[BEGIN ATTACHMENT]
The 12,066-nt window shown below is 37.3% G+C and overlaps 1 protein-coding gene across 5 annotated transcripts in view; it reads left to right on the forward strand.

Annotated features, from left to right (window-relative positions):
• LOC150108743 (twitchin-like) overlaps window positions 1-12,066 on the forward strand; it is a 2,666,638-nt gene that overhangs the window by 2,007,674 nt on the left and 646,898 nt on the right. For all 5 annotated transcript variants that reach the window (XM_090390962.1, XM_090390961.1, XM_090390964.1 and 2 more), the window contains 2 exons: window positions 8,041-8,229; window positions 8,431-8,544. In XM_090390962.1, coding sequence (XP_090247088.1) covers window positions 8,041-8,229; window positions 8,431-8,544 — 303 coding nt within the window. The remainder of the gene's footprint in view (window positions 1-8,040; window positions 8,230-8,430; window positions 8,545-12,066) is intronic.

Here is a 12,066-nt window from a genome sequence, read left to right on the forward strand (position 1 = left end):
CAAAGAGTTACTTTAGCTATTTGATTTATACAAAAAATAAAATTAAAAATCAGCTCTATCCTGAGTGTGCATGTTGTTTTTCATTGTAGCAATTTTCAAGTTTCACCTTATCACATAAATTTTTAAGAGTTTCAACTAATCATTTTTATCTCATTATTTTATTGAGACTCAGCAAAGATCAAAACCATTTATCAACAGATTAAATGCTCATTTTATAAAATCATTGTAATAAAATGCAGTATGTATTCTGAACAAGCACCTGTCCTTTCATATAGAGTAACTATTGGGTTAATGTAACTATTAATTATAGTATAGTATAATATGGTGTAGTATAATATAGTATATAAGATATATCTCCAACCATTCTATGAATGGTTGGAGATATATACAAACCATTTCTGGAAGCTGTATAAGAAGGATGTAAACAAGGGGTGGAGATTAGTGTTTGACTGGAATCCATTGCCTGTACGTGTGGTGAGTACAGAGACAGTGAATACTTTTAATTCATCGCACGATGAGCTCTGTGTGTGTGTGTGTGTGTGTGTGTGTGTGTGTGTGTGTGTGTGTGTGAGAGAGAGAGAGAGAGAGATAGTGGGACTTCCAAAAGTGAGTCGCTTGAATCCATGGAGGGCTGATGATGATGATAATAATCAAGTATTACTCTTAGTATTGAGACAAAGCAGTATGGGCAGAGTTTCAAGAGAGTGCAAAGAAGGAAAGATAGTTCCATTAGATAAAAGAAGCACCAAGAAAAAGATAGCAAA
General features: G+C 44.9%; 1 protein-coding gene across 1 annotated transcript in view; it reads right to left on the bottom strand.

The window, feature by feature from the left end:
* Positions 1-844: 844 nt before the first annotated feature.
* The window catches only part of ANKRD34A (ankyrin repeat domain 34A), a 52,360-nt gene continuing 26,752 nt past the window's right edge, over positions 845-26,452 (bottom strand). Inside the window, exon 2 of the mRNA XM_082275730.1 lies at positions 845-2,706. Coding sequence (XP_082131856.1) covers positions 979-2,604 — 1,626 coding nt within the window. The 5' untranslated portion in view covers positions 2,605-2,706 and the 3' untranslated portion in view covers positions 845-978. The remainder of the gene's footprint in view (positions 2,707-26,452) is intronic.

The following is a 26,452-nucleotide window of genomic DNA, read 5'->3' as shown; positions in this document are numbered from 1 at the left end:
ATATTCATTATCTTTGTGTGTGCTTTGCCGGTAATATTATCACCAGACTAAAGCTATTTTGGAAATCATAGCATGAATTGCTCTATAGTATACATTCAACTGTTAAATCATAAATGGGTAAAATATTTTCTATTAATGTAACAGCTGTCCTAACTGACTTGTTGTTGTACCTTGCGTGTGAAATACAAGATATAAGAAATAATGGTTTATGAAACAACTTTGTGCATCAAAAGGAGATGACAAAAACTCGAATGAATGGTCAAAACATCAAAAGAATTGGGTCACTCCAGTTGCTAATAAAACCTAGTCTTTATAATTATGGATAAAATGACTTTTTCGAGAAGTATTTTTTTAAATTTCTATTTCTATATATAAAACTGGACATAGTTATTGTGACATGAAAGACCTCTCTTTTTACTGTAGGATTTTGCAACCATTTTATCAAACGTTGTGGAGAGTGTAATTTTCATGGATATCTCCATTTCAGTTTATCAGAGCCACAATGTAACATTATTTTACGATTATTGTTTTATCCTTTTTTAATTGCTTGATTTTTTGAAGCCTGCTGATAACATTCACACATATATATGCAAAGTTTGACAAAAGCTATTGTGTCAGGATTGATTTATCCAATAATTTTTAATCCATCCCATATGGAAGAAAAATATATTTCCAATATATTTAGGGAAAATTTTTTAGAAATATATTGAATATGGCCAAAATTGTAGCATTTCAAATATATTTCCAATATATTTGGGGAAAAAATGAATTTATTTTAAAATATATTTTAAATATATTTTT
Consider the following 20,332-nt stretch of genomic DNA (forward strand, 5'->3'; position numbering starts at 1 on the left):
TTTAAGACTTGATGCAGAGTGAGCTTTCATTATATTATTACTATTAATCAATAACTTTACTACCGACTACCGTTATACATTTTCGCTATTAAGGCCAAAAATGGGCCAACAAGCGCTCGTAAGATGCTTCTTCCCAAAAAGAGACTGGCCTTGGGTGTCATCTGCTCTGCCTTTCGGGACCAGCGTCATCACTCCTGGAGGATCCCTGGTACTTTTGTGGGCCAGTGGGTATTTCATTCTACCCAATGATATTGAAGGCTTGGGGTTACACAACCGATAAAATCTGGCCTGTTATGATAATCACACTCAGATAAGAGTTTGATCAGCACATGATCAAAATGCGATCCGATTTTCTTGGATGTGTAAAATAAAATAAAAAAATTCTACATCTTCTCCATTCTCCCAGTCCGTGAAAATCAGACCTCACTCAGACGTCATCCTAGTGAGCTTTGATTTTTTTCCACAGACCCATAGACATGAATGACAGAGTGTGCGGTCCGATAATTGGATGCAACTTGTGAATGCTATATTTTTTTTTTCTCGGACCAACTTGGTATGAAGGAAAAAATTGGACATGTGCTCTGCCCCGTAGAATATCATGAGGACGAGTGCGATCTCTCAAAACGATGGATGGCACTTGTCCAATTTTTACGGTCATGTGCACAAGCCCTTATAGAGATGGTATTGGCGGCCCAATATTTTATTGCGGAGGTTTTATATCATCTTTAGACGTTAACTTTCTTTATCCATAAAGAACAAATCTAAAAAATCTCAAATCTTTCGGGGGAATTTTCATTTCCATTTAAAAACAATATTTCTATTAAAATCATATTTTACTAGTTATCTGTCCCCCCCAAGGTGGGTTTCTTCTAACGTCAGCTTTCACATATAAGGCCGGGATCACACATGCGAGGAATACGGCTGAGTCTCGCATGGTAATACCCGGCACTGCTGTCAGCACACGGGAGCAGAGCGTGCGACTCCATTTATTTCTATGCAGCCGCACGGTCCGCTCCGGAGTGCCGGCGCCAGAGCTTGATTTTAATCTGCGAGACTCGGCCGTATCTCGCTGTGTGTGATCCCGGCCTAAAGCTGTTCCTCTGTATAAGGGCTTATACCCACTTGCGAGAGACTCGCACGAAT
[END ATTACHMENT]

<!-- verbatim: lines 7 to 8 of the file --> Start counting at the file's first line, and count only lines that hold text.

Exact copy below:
The window, feature by feature from the left end:
* Positions 1-844: 844 nt before the first annotated feature.